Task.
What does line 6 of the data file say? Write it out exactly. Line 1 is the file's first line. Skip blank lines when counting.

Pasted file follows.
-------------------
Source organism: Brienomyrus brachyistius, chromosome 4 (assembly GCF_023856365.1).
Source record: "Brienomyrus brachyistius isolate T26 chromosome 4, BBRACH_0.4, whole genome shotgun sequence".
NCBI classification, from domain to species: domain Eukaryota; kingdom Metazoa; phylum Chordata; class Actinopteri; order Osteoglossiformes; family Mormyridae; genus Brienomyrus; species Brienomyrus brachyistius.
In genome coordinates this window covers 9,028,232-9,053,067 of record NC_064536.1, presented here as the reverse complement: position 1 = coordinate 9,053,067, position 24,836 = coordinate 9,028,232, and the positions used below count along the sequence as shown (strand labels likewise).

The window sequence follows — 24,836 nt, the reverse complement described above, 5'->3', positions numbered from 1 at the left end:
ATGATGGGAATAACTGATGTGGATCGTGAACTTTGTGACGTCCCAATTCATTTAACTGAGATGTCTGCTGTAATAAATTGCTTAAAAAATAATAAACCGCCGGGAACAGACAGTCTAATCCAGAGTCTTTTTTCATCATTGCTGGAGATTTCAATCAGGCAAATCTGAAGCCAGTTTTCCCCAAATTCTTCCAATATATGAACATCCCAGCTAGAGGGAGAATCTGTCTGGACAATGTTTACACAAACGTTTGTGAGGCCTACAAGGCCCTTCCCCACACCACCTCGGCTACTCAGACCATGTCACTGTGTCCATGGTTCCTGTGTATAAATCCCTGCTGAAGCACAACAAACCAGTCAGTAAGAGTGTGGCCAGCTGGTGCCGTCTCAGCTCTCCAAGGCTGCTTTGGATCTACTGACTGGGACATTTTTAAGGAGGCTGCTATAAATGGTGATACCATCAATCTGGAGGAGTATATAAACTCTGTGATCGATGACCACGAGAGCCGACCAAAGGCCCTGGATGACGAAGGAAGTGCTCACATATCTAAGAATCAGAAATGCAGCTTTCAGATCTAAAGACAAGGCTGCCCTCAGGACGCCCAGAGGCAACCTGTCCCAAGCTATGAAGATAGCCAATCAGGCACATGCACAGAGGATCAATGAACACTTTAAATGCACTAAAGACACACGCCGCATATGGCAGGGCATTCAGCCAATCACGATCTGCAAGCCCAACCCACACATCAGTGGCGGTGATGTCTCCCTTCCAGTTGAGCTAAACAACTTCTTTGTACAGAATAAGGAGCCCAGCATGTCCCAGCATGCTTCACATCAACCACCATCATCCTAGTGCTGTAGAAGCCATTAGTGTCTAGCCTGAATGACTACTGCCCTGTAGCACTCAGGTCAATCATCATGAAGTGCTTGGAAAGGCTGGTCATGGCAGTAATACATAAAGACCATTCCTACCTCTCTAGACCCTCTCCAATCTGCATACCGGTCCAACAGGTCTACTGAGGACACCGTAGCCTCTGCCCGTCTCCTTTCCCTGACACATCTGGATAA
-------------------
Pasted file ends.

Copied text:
ATGATGGGAATAACTGATGTGGATCGTGAACTTTGTGACGTCCCAATTCATTTAACTGAGATGTCTGCTGTAATAAATTGCTTAAAAAATAATAAACCGCCGGGAACAGACAGTCTAATCCAGAGTCTTTTTTCATCATTGCTGGAGATTTCAATCAGGCAAATCTGAAGCCAGTTTTCCCCAAATTCTTCCAATATATGAACATCCCAGCTAGAGGGAGAATCTGTCTGGACAATGTTTACACAAACGTTTGTGAGGCCTACAAGGCCCTTCCCCACACCACCTCGGCTACTCAGACCATGTCACTGTGTCCATGGTTCCTGTGTATAAATCCCTGCTGAAGCACAACAAACCAGTCAGTAAGAGTGTGGCCAGCTGGTGCCGTCTCAGCTCTCCAAGGCTGCTTTGGATCTACTGACTGGGACATTTTTAAGGAGGCTGCTATAAATGGTGATACCATCAATCTGGAGGAGTATATAAACTCTGTGATCGATGACCACGAGAGCCGACCAAAGGCCCTGGATGACGAAGGAAGTGCTCACATATCTAAGAATCAGAAATGCAGCTTTCAGATCTAAAGACAAGGCTGCCCTCAGGACGCCCAGAGGCAACCTGTCCCAAGCTATGAAGATAGCCAATCAGGCACATGCACAGAGGATCAATGAACACTTTAAATGCACTAAAGACACACGCCGCATATGGCAGGGCATTCAGCCAATCACGATCTGCAAGCCCAACCCACACATCAGTGGCGGTGATGTCTCCCTTCCAGTTGAGCTAAACAACTTCTTTGTACAGAATAAGGAGCCCAGCATGTCCCAGCATGCTTCACATCAACCACCATCATCCTAGTGCTGTAGAAGCCATTAGTGTCTAGCCTGAATGACTACTGCCCTGTAGCACTCAGGTCAATCATCATGAAGTGCTTGGAAAGGCTGGTCATGGCAGTAATACATAAAGACCATTCCTACCTCTCTAGACCCTCTCCAATCTGCATACCGGTCCAACAGGTCTACTGAGGACACCGTAGCCTCTGCCCGTCTCCTTTCCCTGACACATCTGGATAA